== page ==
Gliomas are rarely curable. The prognosis for patients with high-grade gliomas is generally poor, and is especially so for older patients. Of 10,000 Americans diagnosed each year with malignant gliomas, about half are alive 1 year after diagnosis, and 25% after two years. Those with anaplastic astrocytoma survive about three years. Glioblastoma multiforme has a worse prognosis with less than a 12-month average survival after diagnosis, though this has extended to 14 months with more recent treatments .[8]

For low-grade tumors, the prognosis is somewhat more optimistic. One study reported that low-grade oligodendroglioma patients have a median survival of 11.6 years;[9] another reported a median survival of 16.7 years.[10]


Treatment for brain gliomas depends on the location, the cell type and the grade of malignancy. Often, treatment is a combined approach, using surgery, radiation therapy, and chemotherapy. The radiation therapy is in the form of external beam radiation or the stereotactic approach using radiosurgery. Spinal cord tumors can be treated by surgery and radiation. Temozolomide is a chemotherapeutic drug that is able to cross the blood-brain barrier effectively and is currently being used in therapy for high-grade tumors.

Refractory disease

For recurrent high-grade glioblastoma, recent studies have taken advantage of angiogenic blockers such as bevacizumab in combination with conventional chemotherapy, with encouraging results.[11]

Relative effectiveness

A 2007 meta-analysis compared surgical resection and biopsy as the initial surgical management option. Results show that there is insufficient evidence to make a reliable decision.[12] For high-grade gliomas, a 2003 meta-analysis compared radiotherapy with radiotherapy and chemotherapy. It showed a small but clear improvement from using chemotherapy with radiotherapy.[13] For Glioblastoma Multiforme, a 2008 meta-analysis showed that Temozolomide is an effective treatment for "prolonging survival and delaying progression as part of primary therapy without impacting on QoL and with a low incidence of early adverse events."[14]


The use of oncolytic viruses or gene therapy using prodrug converting retroviruses and adenoviruses is being studied for the treatment of gliomas.[15][16][17][18]


Cannabinoids "may represent a new class of anticancer drugs that retard cancer growth, inhibit angiogenesis and the metastic spreading of cancer cells."[19] Pilot studies have been completed.[20]

Oncophage, or vitespen

The European orphan status vaccine and Russian approved vaccine/drug Oncophage, now renamed "vitespen", are currently used at the Brain Tumor Research Center at the University of California, San Francisco, which has begun enrolling patients into a Phase 2 clinical trials in combination with the standard of care — radiation therapy plus temozolomide — for newly diagnosed glioma patients. The overall goals of the investigator-sponsored study are to evaluate median overall survival, progression-free survival and immunologic response to vaccine treatment.[21][22] The FDA has now set a provision allowing patients to receive such care using experimental drugs such as Oncophage to those in need with no other resource for care in the United States.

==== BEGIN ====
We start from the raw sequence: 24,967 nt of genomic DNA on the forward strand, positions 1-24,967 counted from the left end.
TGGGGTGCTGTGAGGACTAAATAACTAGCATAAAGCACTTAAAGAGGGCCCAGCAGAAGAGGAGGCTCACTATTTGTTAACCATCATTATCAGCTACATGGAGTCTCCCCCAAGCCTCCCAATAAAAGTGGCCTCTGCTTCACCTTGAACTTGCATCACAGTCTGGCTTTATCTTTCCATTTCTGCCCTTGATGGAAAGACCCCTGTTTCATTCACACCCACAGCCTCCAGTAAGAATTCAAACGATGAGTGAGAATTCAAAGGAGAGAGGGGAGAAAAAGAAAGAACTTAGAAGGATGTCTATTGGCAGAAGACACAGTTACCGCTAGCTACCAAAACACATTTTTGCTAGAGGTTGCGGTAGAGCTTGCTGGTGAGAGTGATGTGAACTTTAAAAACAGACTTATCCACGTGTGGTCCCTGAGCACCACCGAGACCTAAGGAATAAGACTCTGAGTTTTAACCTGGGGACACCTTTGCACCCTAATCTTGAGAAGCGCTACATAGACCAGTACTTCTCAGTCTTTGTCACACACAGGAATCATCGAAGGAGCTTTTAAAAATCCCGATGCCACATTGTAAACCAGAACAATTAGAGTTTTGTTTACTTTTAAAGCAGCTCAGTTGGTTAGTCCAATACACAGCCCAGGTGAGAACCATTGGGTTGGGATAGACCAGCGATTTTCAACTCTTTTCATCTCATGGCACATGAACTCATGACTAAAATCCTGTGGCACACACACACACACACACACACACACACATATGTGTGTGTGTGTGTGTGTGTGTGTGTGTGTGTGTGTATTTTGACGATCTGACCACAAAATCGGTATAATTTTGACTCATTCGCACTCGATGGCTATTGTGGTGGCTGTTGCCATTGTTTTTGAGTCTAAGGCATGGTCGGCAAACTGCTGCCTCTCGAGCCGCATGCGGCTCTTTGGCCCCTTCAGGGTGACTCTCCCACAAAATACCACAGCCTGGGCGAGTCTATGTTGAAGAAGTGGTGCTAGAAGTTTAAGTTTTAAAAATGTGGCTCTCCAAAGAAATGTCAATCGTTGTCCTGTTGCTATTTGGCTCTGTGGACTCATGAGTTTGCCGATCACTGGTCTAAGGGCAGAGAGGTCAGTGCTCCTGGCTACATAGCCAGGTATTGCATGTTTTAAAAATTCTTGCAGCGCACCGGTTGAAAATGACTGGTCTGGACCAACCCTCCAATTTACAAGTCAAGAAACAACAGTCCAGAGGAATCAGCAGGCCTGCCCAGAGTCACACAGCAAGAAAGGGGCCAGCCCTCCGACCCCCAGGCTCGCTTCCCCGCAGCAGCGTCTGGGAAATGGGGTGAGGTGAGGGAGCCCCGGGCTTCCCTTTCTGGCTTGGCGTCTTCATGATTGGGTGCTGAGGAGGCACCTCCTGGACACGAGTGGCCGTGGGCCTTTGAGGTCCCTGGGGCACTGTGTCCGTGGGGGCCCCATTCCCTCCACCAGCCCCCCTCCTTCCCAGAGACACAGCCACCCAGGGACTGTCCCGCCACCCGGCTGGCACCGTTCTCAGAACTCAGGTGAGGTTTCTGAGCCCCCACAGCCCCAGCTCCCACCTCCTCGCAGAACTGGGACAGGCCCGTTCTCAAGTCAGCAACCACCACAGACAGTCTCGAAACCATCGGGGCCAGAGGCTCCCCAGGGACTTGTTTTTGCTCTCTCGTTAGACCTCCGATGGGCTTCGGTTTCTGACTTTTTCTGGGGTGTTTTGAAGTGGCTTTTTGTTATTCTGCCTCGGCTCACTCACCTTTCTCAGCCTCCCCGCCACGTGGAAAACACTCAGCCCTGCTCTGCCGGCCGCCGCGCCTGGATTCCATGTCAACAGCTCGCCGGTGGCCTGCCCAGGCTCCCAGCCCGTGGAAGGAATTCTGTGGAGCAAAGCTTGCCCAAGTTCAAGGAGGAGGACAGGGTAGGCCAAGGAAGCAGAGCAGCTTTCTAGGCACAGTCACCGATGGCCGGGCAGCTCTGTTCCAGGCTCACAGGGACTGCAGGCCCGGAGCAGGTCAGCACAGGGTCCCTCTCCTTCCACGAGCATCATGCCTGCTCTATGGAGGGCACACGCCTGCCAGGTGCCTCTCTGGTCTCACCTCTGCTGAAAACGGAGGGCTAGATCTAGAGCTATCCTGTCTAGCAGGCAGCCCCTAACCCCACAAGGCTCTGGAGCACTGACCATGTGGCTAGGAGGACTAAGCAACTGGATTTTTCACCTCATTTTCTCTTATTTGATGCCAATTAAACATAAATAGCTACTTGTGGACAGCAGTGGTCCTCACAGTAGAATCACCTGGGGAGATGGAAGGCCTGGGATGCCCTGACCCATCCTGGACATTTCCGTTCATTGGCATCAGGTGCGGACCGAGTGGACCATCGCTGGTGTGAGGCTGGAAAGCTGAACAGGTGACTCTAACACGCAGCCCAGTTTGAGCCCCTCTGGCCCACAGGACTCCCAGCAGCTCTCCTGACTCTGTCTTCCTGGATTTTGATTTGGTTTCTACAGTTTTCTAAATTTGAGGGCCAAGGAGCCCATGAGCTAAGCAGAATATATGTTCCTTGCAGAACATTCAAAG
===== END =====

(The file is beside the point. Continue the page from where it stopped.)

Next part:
"To date, improvements in overall survival for newly diagnosed glioma patients have been negligible", said the principal investigator, Andrew T. Parsa. "The rationale for moving Oncophage into this patient population and combining it with radiation and Temodar was underscored by the encouraging results from the ongoing Phase 2 study in recurrent glioma, a more challenging patient population where the results showed overall survival increasing to approximately 10.5 months" from a median of 6.5 months after surgery.

The autologous tumour derived heat shock proteinpeptide complex 96 (HSPPC-96) vaccine called "vitespen" has shown a promising safety profile in trials to date. In phase III clinical trials against melanoma and kidney cancer, it was shown to have very low toxicity.[23]


A 2005, review found Ukrain may have the potential to be a cancer treatment, however the research is preliminary.[24]

5-aminolevulinic acid, a drug that makes certain cells, including gliomas, fluorescent, has been used to make surgical removal of gliomas more effective by making it easier to identify and remove them during surgery.[25]


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  2. ^ PRETEST pediatrics pg 224
  3. ^ Reuss, D; von Deimling, A (2009). "Hereditary tumor syndromes and gliomas.". Recent results in cancer research. Fortschritte der Krebsforschung. Progres dans les recherches sur le cancer 171: 83–102. PMID 19322539. 
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  5. ^ Michaelis, M; Baumgarten, P, Mittelbronn, M, Driever, PH, Doerr, HW, Cinatl J, Jr (2011 Feb). "Oncomodulation by human cytomegalovirus: novel clinical findings open new roads.". Medical microbiology and immunology 200 (1): 1–5. PMID 20967552. 
  6. ^ Barami, K (2010 Jul). "Oncomodulatory mechanisms of human cytomegalovirus in gliomas.". Journal of Clinical Neuroscience 17 (7): 819–23. PMID 20427188.